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By Pooja Marwah

In a world where everything has a substitute, how far can you go without giving in to the urge of following the changing trends?

For most of us born in the 20th century, reading content helped induce creativity and ingrained an imaginary world of our own. So often was I lost in the same forest as Alice in Wonderland! So many a times I found myself wondering about the hasty judgements we make in life, just like Elizabeth Bennet in Pride and Prejudice. Life revolved around the climaxes that Dan Brown, Agatha Christie, Harlen Coben spun around.

Reading, as a habit, helped us steer clear of meaningless frivolity and tainted gossip. It gave rise to conversations about stories that changed perceptions, it introduced various countries and themes in a manner that we would remember for life; it opened up a world beyond the dots we saw on a map. It gave the comfort of words, when words said to us hurt.

Growth is when you comfortably allow for change to tide over. But there is no reason to reinvent the wheel, is there? There is a reason why an ICSE school has the same curriculum, or Shakespeare is introduced to teach a child about literature. There is a need to keep ourselves connected with the written word for as long as be. For it is only in these words that we truly learn the qualities of empathy, of interest and of culture.

I am all for change, but for some things, the age old trick works best; with the increasing capsule content that social media encourages, it isn’t too far a day when you yourself will lose the bandwidth to listen.  There is always a mystery, an intrigue that takes shape as you read or listen to a story and in no way can that intrigue compare to a few words said or displayed on an Instagram feed.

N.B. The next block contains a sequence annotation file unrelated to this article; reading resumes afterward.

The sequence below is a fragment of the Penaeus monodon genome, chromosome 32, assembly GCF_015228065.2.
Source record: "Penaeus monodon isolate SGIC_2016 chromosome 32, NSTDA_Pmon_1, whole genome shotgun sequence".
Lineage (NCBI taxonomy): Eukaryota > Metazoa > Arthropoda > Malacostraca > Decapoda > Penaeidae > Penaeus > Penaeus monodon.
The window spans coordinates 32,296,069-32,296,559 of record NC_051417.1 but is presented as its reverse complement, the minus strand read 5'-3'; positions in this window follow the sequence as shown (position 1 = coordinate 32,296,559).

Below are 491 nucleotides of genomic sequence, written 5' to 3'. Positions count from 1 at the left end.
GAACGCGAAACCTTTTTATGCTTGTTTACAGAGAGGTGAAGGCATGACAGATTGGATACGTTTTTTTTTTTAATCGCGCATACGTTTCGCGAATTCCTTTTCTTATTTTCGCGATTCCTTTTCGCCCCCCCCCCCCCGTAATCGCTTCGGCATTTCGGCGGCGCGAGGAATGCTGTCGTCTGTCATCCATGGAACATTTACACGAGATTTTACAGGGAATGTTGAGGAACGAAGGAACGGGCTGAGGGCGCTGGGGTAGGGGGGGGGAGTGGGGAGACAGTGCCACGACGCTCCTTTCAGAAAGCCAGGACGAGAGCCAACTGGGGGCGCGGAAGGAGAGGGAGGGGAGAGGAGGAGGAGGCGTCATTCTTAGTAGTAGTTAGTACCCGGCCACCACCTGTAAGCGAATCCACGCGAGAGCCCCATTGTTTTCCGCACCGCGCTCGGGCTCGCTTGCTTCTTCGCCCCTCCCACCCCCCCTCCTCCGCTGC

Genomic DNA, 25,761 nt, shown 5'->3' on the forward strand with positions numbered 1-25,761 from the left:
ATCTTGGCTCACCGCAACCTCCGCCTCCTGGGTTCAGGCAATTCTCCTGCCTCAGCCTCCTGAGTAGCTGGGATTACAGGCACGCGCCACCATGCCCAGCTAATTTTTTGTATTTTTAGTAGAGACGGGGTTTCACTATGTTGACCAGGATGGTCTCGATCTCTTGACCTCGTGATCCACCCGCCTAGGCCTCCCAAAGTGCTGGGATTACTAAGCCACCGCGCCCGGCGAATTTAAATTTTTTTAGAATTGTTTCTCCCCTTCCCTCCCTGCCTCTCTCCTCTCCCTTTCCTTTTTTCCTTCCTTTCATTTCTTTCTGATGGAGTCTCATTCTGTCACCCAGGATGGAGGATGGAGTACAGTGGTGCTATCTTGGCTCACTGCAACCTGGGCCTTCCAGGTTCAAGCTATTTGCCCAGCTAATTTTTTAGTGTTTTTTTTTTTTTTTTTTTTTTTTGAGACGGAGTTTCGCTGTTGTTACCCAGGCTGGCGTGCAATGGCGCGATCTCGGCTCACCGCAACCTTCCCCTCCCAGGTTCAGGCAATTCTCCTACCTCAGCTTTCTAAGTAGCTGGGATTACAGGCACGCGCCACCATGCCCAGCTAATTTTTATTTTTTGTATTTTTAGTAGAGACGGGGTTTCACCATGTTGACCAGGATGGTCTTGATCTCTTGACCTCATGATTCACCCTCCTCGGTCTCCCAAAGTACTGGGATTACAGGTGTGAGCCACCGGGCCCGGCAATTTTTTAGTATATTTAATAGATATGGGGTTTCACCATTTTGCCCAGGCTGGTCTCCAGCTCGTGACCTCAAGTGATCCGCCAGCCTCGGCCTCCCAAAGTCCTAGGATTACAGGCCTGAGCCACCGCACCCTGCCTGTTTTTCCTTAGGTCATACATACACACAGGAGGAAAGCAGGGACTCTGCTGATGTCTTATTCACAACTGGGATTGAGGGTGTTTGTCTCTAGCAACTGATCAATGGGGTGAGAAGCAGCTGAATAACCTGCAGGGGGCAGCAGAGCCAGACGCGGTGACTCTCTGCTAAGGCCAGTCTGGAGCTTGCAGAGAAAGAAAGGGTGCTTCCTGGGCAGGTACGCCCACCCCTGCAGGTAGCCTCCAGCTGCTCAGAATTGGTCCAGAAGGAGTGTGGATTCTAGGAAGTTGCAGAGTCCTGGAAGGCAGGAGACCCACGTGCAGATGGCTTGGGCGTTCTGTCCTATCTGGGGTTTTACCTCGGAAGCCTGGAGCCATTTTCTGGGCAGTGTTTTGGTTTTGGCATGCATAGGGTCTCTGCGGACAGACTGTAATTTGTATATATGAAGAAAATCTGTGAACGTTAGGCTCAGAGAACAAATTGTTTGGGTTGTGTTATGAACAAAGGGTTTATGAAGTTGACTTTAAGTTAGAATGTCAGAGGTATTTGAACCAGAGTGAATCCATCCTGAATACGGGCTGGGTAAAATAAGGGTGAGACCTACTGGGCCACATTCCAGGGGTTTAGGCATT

Stories aren’t boring. They are tales that come with experience and are said with enthusiasm to tell you about a particular inciting incident that hooks you. It takes you to the world of the protagonist and whilst you are immersed in her or his journey, you temporarily find yourself an integral part of their choices, dilemmas or even perhaps journey. The way you view your own life changes dimensions with each story that you voraciously read or hear.

So, how on earth can an encapsulated, few seconds of content bring to you the same level of fascination, of compassion and of empathy? How can you equate a story of a hundred pages in two lines? Besides the fact that it won’t do any justice to you as a reader, it also won’t transport you to any other world!

I may be old school here, but with the waning interest that our younger generation has, it seems almost impossible to expect them to understand the in-depth meaning of a simple word called – Love.

There is a reason why everything around us seems so fragmented, and instead of putting them together, we are beginning to prefer dealing with them at an over the top superfluous level.

The connection that chapters bring to each other is the kind of connect you need in relationships today. And the only way to achieve that attachment is if you let yourself get lost in the world of words.

(Pooja Poddar Marwah is an award winning author and Blogger. She writes on contemporary living and offers incisive reflections on the world around us. Her blog, Random Conversations is a go to guide to deal with the myriad struggles we face each day.)